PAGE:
Microsoft loses $200m in Texas Hold 'em up patent suit
XML's the Word
Microsoft has been ordered to pay at least $200m to i4i, a Canadian software firm for infringing patents in the way that Microsoft Word handles documents.
The case was heard in the U.S. District Court for the Eastern District of Texas, a jurisdiction famous - or infamous- for its patent-friendly decisions. The jury found Microsoft guilty of wilful infringement - which means the judge could triple the damages of $200m.
The dispute centres on how Word 2003 and Word 2007 use XML (Extensible Markup Language).
i4i's lawyer said the court saw emails which showed Microsoft knew it was infringing patents and carried on regardless. i4i is to now seek an injunction to stop Microsoft infringing its patents.
A Microsoft spokesman told Canadian papers the company is to appeal.
"We believe the evidence clearly demonstrated that we do not infringe and that the i4i patent is invalid," he said. "We believe this award of damages is legally and factually unsupported, so we will ask the court to overturn the verdict." ®
@greg, these are held in this district in Texas because goods are sold there. So I LOVE the ACs solution, refuse to sell product there until the patent-troll-supporting judges cut it out. Turn Texas into at least twice the technological backwater it already is.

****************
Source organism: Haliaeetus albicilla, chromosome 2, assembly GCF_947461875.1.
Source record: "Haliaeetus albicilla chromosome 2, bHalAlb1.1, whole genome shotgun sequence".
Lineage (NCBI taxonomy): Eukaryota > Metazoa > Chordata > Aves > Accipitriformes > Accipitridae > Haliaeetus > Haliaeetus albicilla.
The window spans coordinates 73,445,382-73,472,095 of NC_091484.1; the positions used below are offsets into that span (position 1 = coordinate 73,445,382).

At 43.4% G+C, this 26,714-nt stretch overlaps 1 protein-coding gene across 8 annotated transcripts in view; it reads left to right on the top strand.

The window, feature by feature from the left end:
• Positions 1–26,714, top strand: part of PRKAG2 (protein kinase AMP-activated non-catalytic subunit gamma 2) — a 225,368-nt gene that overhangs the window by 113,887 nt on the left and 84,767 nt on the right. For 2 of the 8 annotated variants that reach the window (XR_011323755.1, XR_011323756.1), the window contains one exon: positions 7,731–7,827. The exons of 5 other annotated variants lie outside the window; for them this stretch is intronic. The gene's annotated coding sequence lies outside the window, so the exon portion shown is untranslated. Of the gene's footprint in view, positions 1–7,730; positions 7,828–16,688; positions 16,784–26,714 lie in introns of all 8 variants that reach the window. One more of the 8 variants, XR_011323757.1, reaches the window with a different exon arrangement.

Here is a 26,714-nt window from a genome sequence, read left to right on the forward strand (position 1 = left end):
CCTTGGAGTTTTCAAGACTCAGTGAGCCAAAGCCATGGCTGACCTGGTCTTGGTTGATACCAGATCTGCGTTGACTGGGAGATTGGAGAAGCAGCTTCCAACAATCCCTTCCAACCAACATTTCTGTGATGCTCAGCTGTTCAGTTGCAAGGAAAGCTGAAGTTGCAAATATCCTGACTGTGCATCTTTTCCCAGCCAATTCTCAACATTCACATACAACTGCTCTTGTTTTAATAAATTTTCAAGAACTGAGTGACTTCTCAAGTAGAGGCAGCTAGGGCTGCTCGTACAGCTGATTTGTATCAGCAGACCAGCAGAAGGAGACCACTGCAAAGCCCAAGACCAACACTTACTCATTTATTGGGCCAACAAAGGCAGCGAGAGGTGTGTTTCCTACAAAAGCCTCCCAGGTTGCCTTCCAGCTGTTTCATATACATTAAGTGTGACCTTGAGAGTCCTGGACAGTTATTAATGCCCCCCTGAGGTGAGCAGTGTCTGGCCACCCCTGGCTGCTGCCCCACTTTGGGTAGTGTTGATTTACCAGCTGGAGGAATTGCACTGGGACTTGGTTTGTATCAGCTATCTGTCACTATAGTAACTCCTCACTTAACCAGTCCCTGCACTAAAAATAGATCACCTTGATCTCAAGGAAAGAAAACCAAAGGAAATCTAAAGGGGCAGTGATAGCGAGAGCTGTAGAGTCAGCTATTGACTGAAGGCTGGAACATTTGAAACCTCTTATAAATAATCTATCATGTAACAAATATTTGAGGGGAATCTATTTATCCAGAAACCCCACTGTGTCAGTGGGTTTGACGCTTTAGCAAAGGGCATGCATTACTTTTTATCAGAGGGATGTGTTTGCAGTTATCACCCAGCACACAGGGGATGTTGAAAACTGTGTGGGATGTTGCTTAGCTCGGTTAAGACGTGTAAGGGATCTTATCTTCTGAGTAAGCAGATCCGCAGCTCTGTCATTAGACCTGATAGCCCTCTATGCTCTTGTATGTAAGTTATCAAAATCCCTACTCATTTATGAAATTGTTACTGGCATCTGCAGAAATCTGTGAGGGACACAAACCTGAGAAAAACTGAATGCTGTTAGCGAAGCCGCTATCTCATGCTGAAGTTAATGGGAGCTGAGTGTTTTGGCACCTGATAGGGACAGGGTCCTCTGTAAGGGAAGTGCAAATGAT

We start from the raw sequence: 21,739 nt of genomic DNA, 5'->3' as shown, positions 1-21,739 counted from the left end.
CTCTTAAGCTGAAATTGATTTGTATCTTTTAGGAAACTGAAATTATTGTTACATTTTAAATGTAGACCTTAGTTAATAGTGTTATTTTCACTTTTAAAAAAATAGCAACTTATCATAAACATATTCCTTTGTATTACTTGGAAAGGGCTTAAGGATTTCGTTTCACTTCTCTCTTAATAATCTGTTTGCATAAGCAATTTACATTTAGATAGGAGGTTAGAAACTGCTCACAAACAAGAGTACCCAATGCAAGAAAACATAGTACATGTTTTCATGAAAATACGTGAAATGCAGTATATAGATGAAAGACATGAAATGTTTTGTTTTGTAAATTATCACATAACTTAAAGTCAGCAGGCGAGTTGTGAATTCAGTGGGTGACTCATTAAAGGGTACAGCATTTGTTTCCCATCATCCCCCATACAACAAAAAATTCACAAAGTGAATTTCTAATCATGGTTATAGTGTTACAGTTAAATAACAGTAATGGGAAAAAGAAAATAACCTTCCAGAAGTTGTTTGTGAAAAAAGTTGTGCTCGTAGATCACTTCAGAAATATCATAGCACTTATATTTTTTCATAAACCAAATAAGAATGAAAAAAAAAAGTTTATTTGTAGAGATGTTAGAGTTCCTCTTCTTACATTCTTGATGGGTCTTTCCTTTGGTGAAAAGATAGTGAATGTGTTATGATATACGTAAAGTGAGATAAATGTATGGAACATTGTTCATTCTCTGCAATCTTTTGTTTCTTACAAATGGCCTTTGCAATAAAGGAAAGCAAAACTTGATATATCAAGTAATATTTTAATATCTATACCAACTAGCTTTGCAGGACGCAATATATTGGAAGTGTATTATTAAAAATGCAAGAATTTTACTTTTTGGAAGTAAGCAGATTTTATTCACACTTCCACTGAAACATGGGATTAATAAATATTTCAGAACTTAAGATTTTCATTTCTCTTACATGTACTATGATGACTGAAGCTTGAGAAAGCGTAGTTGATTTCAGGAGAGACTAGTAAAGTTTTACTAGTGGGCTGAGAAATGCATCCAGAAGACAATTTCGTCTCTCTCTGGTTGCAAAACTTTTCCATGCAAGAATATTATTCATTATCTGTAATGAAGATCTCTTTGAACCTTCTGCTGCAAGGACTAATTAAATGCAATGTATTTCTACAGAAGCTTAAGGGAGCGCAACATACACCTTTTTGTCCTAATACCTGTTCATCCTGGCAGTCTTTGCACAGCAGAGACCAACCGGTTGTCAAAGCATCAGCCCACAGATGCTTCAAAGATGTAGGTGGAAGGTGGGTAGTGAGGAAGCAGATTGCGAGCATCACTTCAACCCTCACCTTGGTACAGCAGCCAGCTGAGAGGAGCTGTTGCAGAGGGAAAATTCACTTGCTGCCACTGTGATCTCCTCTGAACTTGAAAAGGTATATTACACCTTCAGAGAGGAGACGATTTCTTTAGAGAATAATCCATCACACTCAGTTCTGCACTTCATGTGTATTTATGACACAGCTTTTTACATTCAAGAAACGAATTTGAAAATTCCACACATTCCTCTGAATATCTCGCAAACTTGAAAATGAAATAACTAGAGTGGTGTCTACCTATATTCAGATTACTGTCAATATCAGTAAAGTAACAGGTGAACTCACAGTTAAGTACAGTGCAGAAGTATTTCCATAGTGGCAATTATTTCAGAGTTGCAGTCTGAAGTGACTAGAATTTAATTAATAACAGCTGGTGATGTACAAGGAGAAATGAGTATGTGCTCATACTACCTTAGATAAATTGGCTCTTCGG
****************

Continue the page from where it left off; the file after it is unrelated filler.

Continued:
@mindbrane, sounds like typical texas to me. I went there on vacation about 10 years ago, and was kicked out by the texas rangers, and advised (at gunpoint) "Turn around and leave, don't stop in the state park.. people get accidentally shot there.. *heh heh heh*". They just assumed since I had long hair and was driving a 1972 Caddy that I was a drug runner and were pissed when (after illegally searching my car) they found I wasn't. What a friendly bunch. They did restrain themselves from stealing my cash though.
"How can anyone appeal straight after a verdict unless there is new evidence?"
They go up one level.. there's several layers of courts.. in general it's like a local/county level, then maybe a district level court, then a state appeals court, then maybe state supreme court and federal supreme court. At least as supreme court level, the courts can simply decline to hear a case though.
<<The problem is that as long as a company has "business presence" in a particular state, they can choose to try a Federal case there>>
So, if you've got a consultant* in East Texas, you have a presence there?!
So, set up a 'consultancy' in E. Tex, and pay the fuc*ker commission on the results of the lawsuits!
*Consultant(British English):- Has-been, unemployed boring old fart with leather patches on his Tweed jacket, using an ancient old Amstrad from his kitchen table.
Why even bother
Suing Microsoft for XML patent infringements is an evil plot inspired by communist Nazis. Ask Rainier Wolfcastle